Classical actor and director Mansai Nomura promised Tuesday that the 2020 Tokyo Olympic and Paralympic opening and closing ceremonies will be full of “Japaneseness” and “wit,” one day after the games’ organizing committee named him chief executive creative director for the four events.

“There are many things that could potentially become issues, such as money, but above everything quality is important,” said Nomura, an acclaimed kyōgen (comic theater) and noh actor who has also performed leading roles in various contemporary plays, movies and TV dramas. “We want the ceremonies to be high quality and to express the Japanese spirit.

“I want the ceremonies to be full of wit,” he added. “That’s something I feel strongly about. From tradition to the cutting edge, Japan has many methods and ideas that are full of wit. We want to make full use of those things in the ceremonies.”

Nomura will lead an experienced team and oversee production of all four ceremonies, which are expected to attract hundreds of millions of viewers worldwide.

Takashi Yamazaki, an award-winning movie director known for his use of special effects, was named executive creative director for the opening and closing ceremonies of the Olympic Games (July 24-Aug. 9, 2020).

Commercial director Hiroshi Sasaki, who produced Tokyo 2020’s flag handover segment at the closing ceremony of the 2016 Rio Olympics featuring Prime Minister Shinzo Abe dressed as video game character Mario, will serve in the top role for the Paralympics (Aug. 25-Sept. 6).

“Mr. Nomura and many other wonderful people are working on this, and we can gather the strength of all this talent,” said Yamazaki, 54, whose war drama “Eternal Zero” earned him Director of the Year and Picture of the Year awards at the 2015 Japanese Academy Awards.

“The London Olympics opening ceremony was my favorite. I think it was wonderful, and something that very much came from the city of London. It’s not about copying that but about how we can do it in our own way.”

The 68-year-old Sasaki is responsible for the popular and long-running “Otosan” commercials for mobile communications firm SoftBank, and has also produced major advertising campaigns for companies such as Toyota, Suntory and ANA.

But Sasaki’s work really captured the world’s attention two years ago when he persuaded Abe to emerge from a giant green pipe dressed as Nintendo character Mario at Rio’s Maracana Stadium, and he is aware that he will have to try to top that feat in 2020.

“When I worked on the Rio ceremony, the organizing committee asked me to create a preview for the Tokyo 2020 Games, so that was my idea with Mario,” Sasaki said. “Just simply making Mario reappear out of a pipe will not meet your expectations, so there will be something more to it.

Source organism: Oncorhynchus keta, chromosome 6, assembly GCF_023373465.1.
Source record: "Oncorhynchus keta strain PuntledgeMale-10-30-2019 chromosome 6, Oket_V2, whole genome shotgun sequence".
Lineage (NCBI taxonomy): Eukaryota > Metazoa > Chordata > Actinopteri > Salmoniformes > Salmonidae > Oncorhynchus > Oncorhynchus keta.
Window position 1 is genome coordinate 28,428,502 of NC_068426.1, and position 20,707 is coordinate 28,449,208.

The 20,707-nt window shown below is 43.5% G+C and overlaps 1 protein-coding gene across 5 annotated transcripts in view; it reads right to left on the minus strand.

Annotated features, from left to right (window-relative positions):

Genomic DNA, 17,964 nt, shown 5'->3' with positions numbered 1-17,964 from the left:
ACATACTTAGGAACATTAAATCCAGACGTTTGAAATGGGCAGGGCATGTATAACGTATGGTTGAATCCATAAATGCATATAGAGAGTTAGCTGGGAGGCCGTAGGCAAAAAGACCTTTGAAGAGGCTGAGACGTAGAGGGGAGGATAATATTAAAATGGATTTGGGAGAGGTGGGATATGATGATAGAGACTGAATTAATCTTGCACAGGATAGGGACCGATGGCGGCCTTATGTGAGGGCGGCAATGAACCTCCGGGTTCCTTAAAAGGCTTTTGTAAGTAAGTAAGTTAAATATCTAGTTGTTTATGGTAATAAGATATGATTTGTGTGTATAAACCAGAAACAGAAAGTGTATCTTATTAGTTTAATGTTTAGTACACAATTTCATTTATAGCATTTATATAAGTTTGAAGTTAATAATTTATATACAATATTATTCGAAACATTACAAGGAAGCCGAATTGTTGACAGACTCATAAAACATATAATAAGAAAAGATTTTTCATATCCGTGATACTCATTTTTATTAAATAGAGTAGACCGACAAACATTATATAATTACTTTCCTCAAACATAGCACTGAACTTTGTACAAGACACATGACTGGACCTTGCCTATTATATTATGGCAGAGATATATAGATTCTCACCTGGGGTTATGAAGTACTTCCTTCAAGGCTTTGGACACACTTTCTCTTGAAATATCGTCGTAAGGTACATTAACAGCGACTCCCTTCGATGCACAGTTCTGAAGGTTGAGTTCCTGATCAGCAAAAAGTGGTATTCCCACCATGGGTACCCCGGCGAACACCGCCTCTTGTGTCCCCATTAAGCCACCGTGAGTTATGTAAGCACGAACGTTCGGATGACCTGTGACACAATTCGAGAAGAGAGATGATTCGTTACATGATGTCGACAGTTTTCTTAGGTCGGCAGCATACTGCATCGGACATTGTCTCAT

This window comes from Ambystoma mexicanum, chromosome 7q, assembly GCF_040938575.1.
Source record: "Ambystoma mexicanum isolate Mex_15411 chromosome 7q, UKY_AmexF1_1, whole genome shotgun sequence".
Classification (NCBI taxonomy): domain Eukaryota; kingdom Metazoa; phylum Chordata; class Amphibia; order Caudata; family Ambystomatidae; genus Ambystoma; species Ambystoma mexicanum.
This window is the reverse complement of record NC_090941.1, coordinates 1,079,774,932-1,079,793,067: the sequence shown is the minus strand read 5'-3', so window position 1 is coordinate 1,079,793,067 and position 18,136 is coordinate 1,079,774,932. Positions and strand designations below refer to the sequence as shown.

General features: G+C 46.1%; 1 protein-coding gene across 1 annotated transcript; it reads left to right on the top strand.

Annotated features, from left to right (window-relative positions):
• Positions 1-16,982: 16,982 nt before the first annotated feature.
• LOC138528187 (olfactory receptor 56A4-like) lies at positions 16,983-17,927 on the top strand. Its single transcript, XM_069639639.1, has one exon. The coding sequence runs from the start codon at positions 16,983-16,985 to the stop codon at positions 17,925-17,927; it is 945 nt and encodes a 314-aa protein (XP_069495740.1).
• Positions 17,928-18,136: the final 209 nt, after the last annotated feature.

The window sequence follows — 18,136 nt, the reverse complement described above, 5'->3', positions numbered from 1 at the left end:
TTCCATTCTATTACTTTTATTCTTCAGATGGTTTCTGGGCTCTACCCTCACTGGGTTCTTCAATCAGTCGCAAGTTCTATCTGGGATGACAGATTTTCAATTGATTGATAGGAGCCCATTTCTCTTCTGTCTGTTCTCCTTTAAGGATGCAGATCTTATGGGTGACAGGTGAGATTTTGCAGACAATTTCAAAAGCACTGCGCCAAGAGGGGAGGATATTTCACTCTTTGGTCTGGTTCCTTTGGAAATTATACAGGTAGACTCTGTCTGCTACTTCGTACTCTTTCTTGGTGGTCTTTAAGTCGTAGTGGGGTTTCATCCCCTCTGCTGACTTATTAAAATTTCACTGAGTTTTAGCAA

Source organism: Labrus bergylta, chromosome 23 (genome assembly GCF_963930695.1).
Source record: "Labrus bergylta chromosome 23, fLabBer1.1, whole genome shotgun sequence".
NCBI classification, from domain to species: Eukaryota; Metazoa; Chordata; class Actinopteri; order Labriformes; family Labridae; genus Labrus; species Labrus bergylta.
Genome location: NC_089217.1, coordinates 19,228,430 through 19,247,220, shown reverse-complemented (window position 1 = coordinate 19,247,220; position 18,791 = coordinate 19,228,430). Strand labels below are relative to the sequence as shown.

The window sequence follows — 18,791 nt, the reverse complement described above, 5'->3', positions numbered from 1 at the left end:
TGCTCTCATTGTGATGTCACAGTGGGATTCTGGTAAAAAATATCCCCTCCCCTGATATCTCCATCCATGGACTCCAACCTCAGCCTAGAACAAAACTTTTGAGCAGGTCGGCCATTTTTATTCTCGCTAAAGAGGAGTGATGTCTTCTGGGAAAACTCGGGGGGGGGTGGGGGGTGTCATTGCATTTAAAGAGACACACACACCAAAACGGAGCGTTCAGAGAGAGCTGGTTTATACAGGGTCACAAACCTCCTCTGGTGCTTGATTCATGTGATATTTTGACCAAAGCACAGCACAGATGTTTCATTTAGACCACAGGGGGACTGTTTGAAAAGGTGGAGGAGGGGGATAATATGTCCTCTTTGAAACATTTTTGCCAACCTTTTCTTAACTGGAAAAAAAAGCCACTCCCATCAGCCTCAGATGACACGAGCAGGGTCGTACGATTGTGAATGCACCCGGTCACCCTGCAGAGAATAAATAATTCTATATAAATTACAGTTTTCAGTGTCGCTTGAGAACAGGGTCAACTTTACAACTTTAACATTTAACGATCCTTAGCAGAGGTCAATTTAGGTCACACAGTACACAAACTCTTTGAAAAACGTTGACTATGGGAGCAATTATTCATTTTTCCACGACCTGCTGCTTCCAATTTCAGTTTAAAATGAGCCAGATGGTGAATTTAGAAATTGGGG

“This time I will work on the Paralympic ceremonies, and there is something that I would like to avoid. After the Olympics, people tend to feel that things have finished. There will be a lot of media attention after the Olympics on what happened and how many medals each country won, but then we will be asking for your support in giving energy to the Paralympics. I am under pressure to give a good preview for the Paralympic Games to increase people’s expectations.”

Each ceremony will be roughly three hours long, and will be held at Tokyo’s rebuilt National Stadium. The basic plan for the ceremonies, which the organizing committee published Monday, proposes to “position the four ceremonies as a single continuum.”

“One of the themes is to connect the four ceremonies,” Nomura said. “Of course, naturally the opening and closing ceremonies are linked, but one of the themes given to us was how we could connect the four.

“Of course the ceremonies will cost money, so in that sense maybe the organizing committee will have the idea that they may be treated separately. But for us, we want to identify common parts to connect the four ceremonies.”

Sasaki joked that the style of sliding across polished wooden floors used by classical Japanese actors has made Nomura adept at copying Michael Jackson’s famed moonwalk dance. But Nomura agreed that a fusion of modern and traditional elements will form an important part of the ceremonies.

“It’s very easy to glide on a wooden floor wearing tabi (traditional Japanese socks),” Nomura said. “If I go forward it’s called suri-ashi, and if I go backward it could be called a moonwalk. These two things appear to be complete opposites but actually they are two sides of the same coin. That’s the idea.

“It should be something that is Japanese but at the same time has a worldwide message.”

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